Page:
When you initially think of animation your thoughts will no doubt go to the Disney world of singing birds, huge-eyed heroes and heroines, and lovely pastel universes where everything will be alright in the end. On the other side, you have Rick and Morty, Family Guy, Eastern European nightmare cartoons from the ‘60s, and now… Sally Face.
This is a game that at times will completely shock you with what you are seeing on screen, but it is more than capable of enticing you into its strange universe. It’s compelling and uncomfortable – both watching and playing – but in the same breath, it’s completely original and unusual. Welcome to Sally Face.
Sally Face is one of those games that you just have to play to believe – a nightmare world mixing the mundane and the unusual. It’s not afraid to not pull any punches in terms of violence, meta dimensional storytelling, and supernatural world-building.
First released in 2016 on PC, Sally Face was dropped in episodic fashion over the coming years. Now though, lucky console owners get to play the whole complete story now, across five episodes. It’s a narrative adventure game, very much like a point and clicker that puts you in the title shoes of Sally Face.
Sally Face is a boy who we first see as a grown man getting interviewed by a psychiatrist at the start of the game. We then zoom back to the ’90s where Sally Face – now as a young boy – is found with a tragic past and a prosthetic face, moving into some apartments with his father. This apartment is dealing with the murder of one of its tenants from the get-go and the other rooms scattered around hold some very strange and unusual residents. Sally Face explores the apartments and soon finds himself led into a world of darkness and mystery.
The story – told over the five episodes – is an intriguing and thrilling one throughout. Like a strange nightmare, you question what is reality and what is in Sally Face’s imagination. It plays with the supernatural uniquely and fascinatingly, but it also puts you in surreal environments where you might be examining the art of the devil himself, to becoming a doodle on a piece of paper, walking around and talking to other scribbles. All the characters encountered are brilliantly rounded, interesting and a pleasure to spend time with. It’s like a mixture of a teen drama series with Hellraiser.
The gameplay is quite simple and to begin you will be found walking around the levels, interacting with items and people. There are loads of conversations to be had and people to talk to, with these opening up dialogue trees that will lead to further clues on what to do next. You can pick objects up that will be stored within your inventory, but there is no inventory management to be had, nor combining of items. Sometimes knowing what to do becomes confusing and the solutions to some codes and puzzles can be quite convoluted without a guide.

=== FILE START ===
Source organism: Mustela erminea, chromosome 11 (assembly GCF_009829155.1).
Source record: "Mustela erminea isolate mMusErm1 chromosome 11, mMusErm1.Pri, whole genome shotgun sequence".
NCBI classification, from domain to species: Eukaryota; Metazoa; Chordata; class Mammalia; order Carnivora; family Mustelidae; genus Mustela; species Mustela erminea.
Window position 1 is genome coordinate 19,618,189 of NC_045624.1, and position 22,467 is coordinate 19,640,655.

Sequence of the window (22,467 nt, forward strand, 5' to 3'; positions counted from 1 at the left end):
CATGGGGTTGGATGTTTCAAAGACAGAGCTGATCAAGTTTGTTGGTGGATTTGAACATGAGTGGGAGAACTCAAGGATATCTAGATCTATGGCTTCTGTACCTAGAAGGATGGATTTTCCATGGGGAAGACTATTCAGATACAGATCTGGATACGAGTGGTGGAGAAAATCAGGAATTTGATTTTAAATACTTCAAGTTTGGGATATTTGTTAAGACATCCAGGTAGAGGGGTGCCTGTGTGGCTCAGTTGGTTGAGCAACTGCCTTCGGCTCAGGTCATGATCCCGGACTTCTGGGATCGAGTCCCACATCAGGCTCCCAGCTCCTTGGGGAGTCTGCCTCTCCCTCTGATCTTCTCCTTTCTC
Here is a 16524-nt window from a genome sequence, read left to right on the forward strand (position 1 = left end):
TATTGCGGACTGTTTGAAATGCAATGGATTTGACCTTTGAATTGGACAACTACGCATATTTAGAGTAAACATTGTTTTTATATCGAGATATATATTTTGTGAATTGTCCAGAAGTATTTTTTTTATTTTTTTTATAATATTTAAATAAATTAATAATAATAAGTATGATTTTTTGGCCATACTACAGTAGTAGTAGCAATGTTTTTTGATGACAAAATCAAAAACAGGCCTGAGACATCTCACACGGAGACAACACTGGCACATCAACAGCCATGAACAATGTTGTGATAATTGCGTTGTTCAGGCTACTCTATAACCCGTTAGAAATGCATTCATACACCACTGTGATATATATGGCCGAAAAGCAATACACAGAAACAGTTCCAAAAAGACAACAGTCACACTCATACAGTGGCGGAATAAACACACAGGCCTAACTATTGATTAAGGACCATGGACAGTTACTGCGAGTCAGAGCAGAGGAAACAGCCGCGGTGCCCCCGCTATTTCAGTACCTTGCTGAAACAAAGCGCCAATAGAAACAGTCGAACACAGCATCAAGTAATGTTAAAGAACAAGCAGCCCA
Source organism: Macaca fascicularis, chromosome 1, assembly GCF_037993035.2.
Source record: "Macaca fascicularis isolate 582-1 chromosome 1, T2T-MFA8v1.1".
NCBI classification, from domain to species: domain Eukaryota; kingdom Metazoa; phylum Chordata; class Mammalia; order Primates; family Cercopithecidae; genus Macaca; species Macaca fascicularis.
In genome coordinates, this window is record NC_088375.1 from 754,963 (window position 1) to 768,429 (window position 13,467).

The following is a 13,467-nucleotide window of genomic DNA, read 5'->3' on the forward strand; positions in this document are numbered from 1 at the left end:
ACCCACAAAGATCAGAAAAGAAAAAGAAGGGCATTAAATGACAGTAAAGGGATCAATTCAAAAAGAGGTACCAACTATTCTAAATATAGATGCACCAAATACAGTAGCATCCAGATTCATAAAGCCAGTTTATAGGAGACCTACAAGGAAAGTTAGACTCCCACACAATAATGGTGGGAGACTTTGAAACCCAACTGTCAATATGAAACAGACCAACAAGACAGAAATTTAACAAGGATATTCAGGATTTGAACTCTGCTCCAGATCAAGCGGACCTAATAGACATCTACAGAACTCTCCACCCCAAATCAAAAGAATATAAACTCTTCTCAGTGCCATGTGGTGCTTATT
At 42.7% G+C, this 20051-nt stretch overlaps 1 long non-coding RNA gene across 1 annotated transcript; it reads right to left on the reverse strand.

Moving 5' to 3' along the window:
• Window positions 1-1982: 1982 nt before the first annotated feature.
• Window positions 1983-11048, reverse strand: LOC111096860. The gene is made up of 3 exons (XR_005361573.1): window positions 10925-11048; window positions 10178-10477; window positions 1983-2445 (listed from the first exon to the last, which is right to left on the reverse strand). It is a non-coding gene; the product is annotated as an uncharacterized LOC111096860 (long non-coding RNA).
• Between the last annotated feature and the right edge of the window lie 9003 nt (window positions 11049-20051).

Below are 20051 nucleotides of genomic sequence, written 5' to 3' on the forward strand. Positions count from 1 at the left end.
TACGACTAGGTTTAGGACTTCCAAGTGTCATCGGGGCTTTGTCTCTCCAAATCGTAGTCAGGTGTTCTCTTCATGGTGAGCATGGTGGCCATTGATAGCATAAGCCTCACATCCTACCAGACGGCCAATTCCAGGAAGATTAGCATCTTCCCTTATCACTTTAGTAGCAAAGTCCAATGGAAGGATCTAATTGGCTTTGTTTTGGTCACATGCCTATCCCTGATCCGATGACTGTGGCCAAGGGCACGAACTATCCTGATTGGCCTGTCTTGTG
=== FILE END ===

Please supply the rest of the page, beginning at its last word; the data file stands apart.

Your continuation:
There’s a moment in-game where you get access to a Gameboy-alike, just one that is souped up so you can detect ghosts with it. But the gameplay also cleverly lets you play some made-up Gameboy games, utilising these to unlock progression through the story. These bits in the game are a nice distraction from the main gameplay but are also created with love and are good fun to play.
There is a fair old chunk of game to be played here in Sally Face, and when you put together all five chapters, will probably happen across eight hours or so of game time. Those eight hours are weird too, as it gets ever more bonkers by the end; somewhat out there. I loved it all the same.
The developer of Sally Face – Steve Gabry (Portable Moose) – has had this idea brewing since 2007 and the animation has been influenced by ’90s cartoons like Ren and Stimpy. It’s a brilliant piece of work visually, with striking character work and great detail in all its level design. And it’s not afraid to switch things up too, heading into a nightmare world and the surreal; it’s here where it really comes alive. I will never forget a sequence in which a ghost appears for the rest of my life – but that’s all you’re getting from me, no spoilers. The sound is solid with some good effects too, whilst the music has a metal theme and works brilliantly with the game.
Sally Face is an excellent piece of creative work, especially in terms of story and visuals. It is truly original and takes you on an amazing journey over its five chapters. The homage to the ‘90s in terms of music, visuals, and certain sequences are all nice touches, and my only real criticism is that you may well find yourselves lost at times as the solutions to progress aren’t always as apparent as they should be.
But apart from that, you’ll love your time with Sally Face. It’s one you won’t forget for a long while.
Sally Face is available to download from the Xbox Store
- Amazing visuals
- Weird and wonderful story
- A good chunk of gameplay
- Gameboy-alike sections
- Easy to get stuck
- Massive thanks for the free copy of the game go to - Portable Moose
- Formats - Xbox Series X|S, Xbox One, PS4, PS5, Switch, PC
- Version reviewed - Xbox One on Xbox Series X
- Release date - 15 Apr 2022
- Launch price from - £12.49